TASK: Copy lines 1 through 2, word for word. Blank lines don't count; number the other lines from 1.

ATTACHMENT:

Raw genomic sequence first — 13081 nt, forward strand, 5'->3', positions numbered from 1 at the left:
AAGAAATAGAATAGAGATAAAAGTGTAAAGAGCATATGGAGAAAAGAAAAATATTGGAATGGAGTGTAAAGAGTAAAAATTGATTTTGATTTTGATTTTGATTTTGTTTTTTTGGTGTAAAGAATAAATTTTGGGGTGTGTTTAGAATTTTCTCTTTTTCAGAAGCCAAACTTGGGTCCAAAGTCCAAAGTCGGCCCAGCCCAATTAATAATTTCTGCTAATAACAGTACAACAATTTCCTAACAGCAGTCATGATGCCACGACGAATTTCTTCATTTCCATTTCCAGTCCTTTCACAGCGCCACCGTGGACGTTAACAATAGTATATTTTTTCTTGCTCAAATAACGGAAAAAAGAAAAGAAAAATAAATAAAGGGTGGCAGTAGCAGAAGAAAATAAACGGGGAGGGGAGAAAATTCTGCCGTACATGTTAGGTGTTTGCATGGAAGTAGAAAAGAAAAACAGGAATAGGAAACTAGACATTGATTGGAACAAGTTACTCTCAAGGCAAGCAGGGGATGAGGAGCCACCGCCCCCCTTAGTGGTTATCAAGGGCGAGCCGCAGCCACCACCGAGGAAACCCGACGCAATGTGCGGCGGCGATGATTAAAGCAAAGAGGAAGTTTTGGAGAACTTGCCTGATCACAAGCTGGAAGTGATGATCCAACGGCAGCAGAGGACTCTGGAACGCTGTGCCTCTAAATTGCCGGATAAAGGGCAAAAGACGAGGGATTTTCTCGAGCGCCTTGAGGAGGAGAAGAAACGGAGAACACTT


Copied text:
Raw genomic sequence first — 13081 nt, forward strand, 5'->3', positions numbered from 1 at the left:
AAGAAATAGAATAGAGATAAAAGTGTAAAGAGCATATGGAGAAAAGAAAAATATTGGAATGGAGTGTAAAGAGTAAAAATTGATTTTGATTTTGATTTTGATTTTGTTTTTTTGGTGTAAAGAATAAATTTTGGGGTGTGTTTAGAATTTTCTCTTTTTCAGAAGCCAAACTTGGGTCCAAAGTCCAAAGTCGGCCCAGCCCAATTAATAATTTCTGCTAATAACAGTACAACAATTTCCTAACAGCAGTCATGATGCCACGACGAATTTCTTCATTTCCATTTCCAGTCCTTTCACAGCGCCACCGTGGACGTTAACAATAGTATATTTTTTCTTGCTCAAATAACGGAAAAAAGAAAAGAAAAATAAATAAAGGGTGGCAGTAGCAGAAGAAAATAAACGGGGAGGGGAGAAAATTCTGCCGTACATGTTAGGTGTTTGCATGGAAGTAGAAAAGAAAAACAGGAATAGGAAACTAGACATTGATTGGAACAAGTTACTCTCAAGGCAAGCAGGGGATGAGGAGCCACCGCCCCCCTTAGTGGTTATCAAGGGCGAGCCGCAGCCACCACCGAGGAAACCCGACGCAATGTGCGGCGGCGATGATTAAAGCAAAGAGGAAGTTTTGGAGAACTTGCCTGATCACAAGCTGGAAGTGATGATCCAACGGCAGCAGAGGACTCTGGAACGCTGTGCCTCTAAATTGCCGGATAAAGGGCAAAAGACGAGGGATTTTCTCGAGCGCCTTGAGGAGGAGAAGAAACGGAGAACACTT